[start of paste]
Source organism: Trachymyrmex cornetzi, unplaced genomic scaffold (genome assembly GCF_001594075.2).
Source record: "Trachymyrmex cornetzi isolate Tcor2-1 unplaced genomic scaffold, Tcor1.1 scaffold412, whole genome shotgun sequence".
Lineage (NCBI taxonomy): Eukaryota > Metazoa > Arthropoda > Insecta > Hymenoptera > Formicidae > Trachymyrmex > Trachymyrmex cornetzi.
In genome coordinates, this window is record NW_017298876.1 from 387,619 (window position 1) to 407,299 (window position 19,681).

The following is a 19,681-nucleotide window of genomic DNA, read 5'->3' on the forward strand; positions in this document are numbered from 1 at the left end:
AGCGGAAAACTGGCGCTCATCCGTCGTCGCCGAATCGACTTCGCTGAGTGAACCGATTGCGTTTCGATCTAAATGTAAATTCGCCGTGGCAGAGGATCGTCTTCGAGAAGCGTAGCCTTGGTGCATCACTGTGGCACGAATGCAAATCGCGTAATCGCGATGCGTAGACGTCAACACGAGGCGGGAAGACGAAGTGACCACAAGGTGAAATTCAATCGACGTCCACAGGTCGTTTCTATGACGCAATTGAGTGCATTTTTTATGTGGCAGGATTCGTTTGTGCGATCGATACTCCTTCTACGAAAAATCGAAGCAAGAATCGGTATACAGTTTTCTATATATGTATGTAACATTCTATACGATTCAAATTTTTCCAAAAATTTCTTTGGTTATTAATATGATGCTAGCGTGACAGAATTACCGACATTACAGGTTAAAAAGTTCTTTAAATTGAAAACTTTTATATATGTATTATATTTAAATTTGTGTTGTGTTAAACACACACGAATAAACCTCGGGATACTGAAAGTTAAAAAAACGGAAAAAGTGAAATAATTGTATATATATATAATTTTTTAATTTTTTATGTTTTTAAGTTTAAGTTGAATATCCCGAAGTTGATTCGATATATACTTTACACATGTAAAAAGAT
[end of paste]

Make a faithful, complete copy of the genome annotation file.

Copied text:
Source organism: Trachymyrmex cornetzi, unplaced genomic scaffold (genome assembly GCF_001594075.2).
Source record: "Trachymyrmex cornetzi isolate Tcor2-1 unplaced genomic scaffold, Tcor1.1 scaffold412, whole genome shotgun sequence".
Lineage (NCBI taxonomy): Eukaryota > Metazoa > Arthropoda > Insecta > Hymenoptera > Formicidae > Trachymyrmex > Trachymyrmex cornetzi.
In genome coordinates, this window is record NW_017298876.1 from 387,619 (window position 1) to 407,299 (window position 19,681).

The following is a 19,681-nucleotide window of genomic DNA, read 5'->3' on the forward strand; positions in this document are numbered from 1 at the left end:
AGCGGAAAACTGGCGCTCATCCGTCGTCGCCGAATCGACTTCGCTGAGTGAACCGATTGCGTTTCGATCTAAATGTAAATTCGCCGTGGCAGAGGATCGTCTTCGAGAAGCGTAGCCTTGGTGCATCACTGTGGCACGAATGCAAATCGCGTAATCGCGATGCGTAGACGTCAACACGAGGCGGGAAGACGAAGTGACCACAAGGTGAAATTCAATCGACGTCCACAGGTCGTTTCTATGACGCAATTGAGTGCATTTTTTATGTGGCAGGATTCGTTTGTGCGATCGATACTCCTTCTACGAAAAATCGAAGCAAGAATCGGTATACAGTTTTCTATATATGTATGTAACATTCTATACGATTCAAATTTTTCCAAAAATTTCTTTGGTTATTAATATGATGCTAGCGTGACAGAATTACCGACATTACAGGTTAAAAAGTTCTTTAAATTGAAAACTTTTATATATGTATTATATTTAAATTTGTGTTGTGTTAAACACACACGAATAAACCTCGGGATACTGAAAGTTAAAAAAACGGAAAAAGTGAAATAATTGTATATATATATAATTTTTTAATTTTTTATGTTTTTAAGTTTAAGTTGAATATCCCGAAGTTGATTCGATATATACTTTACACATGTAAAAAGAT